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  8. #8
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    I believe is very difficult to say what may be impossible in a century where miracles beyond imagination are done all the time. Nor roads neither TDR where done to achieve what I'm saying. If it seems possible to get some kind of bone that may grow and roads that can be altered in an external way, sure is possible to get something absolutely stiff in the begining and then turning flexible according external orders. What may be impossible even in this century (I don't discuss that), is to get someone trying to get that.

  9. #9
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    Quote Originally Posted by flerc View Post
    I believe is very difficult to say what may be impossible in a century where miracles beyond imagination are done all the time. Nor roads neither TDR where done to achieve what I'm saying. If it seems possible to get some kind of bone that may grow and roads that can be altered in an external way, sure is possible to get something absolutely stiff in the begining and then turning flexible according external orders. What may be impossible even in this century (I don't discuss that), is to get someone trying to get that.
    I agree that if you could get people to say, "Let's try the impossible", they may be able to figure out a solution. I, as an individual, just can't see what that solution may be.
    Be happy!
    We don't know what tomorrow brings,
    but we are alive today!

  10. #10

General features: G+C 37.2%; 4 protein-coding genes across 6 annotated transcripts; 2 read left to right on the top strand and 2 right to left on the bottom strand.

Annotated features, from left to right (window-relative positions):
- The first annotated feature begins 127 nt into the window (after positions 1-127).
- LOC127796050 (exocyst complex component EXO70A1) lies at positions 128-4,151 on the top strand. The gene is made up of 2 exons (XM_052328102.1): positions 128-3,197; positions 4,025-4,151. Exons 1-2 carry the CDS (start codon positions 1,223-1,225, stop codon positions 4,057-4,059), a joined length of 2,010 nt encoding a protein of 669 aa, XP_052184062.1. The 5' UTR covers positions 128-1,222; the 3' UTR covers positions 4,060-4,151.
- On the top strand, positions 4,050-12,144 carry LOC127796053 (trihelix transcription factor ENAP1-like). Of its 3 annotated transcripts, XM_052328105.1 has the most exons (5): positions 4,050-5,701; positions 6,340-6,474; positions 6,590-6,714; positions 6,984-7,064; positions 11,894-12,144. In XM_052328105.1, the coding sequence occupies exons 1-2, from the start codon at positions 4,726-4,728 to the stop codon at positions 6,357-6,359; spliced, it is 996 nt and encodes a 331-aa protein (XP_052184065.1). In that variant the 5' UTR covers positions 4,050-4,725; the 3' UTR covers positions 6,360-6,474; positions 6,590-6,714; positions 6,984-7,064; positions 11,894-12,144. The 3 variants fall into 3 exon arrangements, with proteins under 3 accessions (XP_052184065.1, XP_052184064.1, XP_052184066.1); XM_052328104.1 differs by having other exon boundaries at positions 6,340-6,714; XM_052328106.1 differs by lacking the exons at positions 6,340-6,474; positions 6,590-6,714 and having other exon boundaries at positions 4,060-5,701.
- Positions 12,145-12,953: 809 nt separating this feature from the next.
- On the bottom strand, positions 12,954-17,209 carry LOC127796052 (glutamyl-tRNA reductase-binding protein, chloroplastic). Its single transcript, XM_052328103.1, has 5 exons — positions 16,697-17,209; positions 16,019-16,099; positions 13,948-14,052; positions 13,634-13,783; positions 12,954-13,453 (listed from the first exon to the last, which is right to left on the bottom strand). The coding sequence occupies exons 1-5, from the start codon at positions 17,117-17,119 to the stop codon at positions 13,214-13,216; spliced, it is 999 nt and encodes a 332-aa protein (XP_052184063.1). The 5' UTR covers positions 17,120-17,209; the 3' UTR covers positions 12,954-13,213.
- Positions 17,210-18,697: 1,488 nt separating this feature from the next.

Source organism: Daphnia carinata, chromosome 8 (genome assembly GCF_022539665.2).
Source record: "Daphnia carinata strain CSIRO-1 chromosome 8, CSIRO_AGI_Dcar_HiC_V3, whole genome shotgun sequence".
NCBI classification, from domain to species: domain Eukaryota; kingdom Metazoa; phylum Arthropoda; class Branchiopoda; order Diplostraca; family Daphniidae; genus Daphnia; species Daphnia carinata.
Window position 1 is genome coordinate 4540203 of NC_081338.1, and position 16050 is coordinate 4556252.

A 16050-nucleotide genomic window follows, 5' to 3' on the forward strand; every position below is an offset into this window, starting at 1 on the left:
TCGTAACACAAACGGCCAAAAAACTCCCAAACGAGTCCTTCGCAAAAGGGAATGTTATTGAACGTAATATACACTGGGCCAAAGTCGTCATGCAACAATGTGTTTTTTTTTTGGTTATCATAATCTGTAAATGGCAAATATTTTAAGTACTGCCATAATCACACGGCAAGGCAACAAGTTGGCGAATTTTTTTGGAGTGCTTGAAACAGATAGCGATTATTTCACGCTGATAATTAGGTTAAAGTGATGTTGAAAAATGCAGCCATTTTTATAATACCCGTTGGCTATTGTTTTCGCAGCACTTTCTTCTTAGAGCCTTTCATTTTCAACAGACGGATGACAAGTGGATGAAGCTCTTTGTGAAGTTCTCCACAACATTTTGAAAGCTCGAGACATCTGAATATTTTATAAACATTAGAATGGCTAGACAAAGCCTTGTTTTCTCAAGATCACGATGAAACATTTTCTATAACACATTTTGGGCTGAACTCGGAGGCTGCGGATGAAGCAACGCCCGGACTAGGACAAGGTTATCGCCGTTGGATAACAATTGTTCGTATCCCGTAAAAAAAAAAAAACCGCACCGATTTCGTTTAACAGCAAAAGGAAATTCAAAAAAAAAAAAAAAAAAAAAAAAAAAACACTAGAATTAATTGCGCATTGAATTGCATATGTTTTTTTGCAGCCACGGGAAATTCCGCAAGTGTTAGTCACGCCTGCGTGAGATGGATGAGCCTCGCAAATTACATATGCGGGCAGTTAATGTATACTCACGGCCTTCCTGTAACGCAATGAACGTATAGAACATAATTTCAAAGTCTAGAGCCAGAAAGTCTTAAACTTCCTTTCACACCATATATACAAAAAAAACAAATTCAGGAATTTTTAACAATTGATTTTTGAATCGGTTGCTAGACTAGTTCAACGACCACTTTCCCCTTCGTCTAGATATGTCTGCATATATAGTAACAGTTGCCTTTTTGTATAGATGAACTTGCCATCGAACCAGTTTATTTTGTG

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    I've been wondering about the Magec technology... After the rods are fully extended, or however they determine to stop extending, can the rods be removed? I have been trying to find that answer, but haven't found anything.
    Katie

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  11. #11
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    Quote Originally Posted by braceyourself View Post
    I've been wondering about the Magec technology... After the rods are fully extended, or however they determine to stop extending, can the rods be removed? I have been trying to find that answer, but haven't found anything.
    The Magec growth rods are exactly like the other growth rods in that they are meant to be removed after growth has ceased. If they worked, the child will only have a short fusion at the apex of the curve as I understand it. If the child will be fused they remove them and put in more screws and regular rods and fuse all the levels in the curve. Now it also can be considered to have "worked" if the child ends up with a smaller curve after growth and the spine is fully grown. The point is to allow growth in the spine while not allowing the curve to get out of hand.

    Someone correct me if I'm wrong.
    Sharon, mother of identical twin girls with scoliosis

    No island of sanity.

    Question: What do you call alternative medicine that works?
    Answer: Medicine


    "We are all African."